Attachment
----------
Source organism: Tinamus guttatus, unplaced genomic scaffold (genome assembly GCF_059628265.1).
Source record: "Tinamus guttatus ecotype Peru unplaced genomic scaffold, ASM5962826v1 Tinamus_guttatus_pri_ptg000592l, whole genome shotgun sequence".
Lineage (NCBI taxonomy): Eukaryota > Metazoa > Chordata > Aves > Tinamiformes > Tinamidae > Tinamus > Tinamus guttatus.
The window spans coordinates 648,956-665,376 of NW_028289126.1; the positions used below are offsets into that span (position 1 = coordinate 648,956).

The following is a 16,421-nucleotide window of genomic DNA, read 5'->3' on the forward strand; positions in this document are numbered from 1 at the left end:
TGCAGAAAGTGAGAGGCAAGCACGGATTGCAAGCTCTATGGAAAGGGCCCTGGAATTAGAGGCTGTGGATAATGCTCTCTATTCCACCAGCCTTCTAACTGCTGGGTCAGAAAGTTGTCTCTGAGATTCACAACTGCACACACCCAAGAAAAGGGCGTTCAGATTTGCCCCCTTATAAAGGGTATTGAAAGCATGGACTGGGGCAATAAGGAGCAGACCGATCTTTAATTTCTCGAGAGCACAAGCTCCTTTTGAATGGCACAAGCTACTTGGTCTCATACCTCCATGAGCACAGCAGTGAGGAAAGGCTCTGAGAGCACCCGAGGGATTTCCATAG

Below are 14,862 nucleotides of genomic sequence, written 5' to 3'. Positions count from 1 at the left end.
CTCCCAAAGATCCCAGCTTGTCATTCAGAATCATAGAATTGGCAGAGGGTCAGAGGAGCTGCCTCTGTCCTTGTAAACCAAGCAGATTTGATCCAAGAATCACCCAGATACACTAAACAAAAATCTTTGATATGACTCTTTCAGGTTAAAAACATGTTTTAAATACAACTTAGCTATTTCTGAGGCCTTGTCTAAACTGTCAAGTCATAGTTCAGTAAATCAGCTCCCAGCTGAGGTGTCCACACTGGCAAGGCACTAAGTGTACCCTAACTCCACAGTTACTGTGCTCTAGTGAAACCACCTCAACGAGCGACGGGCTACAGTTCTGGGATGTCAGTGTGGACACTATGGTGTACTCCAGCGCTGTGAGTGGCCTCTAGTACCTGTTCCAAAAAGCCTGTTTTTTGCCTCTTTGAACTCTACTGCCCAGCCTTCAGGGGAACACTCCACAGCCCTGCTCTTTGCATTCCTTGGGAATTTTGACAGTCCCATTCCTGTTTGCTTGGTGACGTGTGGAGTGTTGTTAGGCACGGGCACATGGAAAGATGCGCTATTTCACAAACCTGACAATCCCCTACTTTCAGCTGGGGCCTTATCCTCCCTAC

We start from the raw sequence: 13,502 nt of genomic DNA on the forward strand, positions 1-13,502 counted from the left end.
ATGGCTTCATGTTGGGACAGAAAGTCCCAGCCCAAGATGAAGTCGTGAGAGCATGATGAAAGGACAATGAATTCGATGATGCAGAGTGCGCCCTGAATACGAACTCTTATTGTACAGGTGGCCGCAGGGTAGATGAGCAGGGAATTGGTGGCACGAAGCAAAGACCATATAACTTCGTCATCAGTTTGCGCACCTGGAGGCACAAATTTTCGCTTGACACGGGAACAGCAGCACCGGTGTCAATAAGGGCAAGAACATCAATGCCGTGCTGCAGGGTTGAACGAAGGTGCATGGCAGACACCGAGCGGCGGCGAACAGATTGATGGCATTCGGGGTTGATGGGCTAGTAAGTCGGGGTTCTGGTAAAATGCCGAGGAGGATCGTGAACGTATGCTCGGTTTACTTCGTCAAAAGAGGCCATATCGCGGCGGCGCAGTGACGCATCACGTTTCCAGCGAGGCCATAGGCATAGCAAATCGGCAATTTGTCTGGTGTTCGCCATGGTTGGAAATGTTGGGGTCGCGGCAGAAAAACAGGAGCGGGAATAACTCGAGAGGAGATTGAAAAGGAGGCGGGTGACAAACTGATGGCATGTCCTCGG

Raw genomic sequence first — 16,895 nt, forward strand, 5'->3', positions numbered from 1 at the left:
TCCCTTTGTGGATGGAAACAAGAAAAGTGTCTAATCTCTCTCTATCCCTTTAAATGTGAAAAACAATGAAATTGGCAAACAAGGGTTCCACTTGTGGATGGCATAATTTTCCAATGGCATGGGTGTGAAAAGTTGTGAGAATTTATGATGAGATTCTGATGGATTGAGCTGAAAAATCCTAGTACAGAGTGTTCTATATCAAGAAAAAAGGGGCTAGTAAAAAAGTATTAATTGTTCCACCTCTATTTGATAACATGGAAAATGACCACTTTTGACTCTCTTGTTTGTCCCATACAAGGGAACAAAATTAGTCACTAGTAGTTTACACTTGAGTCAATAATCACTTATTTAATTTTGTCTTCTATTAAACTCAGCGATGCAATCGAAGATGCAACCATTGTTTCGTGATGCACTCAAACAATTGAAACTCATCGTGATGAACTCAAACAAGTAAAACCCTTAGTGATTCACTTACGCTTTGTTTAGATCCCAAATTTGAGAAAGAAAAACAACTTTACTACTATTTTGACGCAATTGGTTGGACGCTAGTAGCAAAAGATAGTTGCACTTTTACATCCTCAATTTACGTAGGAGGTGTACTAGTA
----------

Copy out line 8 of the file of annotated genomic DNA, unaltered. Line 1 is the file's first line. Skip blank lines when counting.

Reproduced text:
CTCCCAAAGATCCCAGCTTGTCATTCAGAATCATAGAATTGGCAGAGGGTCAGAGGAGCTGCCTCTGTCCTTGTAAACCAAGCAGATTTGATCCAAGAATCACCCAGATACACTAAACAAAAATCTTTGATATGACTCTTTCAGGTTAAAAACATGTTTTAAATACAACTTAGCTATTTCTGAGGCCTTGTCTAAACTGTCAAGTCATAGTTCAGTAAATCAGCTCCCAGCTGAGGTGTCCACACTGGCAAGGCACTAAGTGTACCCTAACTCCACAGTTACTGTGCTCTAGTGAAACCACCTCAACGAGCGACGGGCTACAGTTCTGGGATGTCAGTGTGGACACTATGGTGTACTCCAGCGCTGTGAGTGGCCTCTAGTACCTGTTCCAAAAAGCCTGTTTTTTGCCTCTTTGAACTCTACTGCCCAGCCTTCAGGGGAACACTCCACAGCCCTGCTCTTTGCATTCCTTGGGAATTTTGACAGTCCCATTCCTGTTTGCTTGGTGACGTGTGGAGTGTTGTTAGGCACGGGCACATGGAAAGATGCGCTATTTCACAAACCTGACAATCCCCTACTTTCAGCTGGGGCCTTATCCTCCCTAC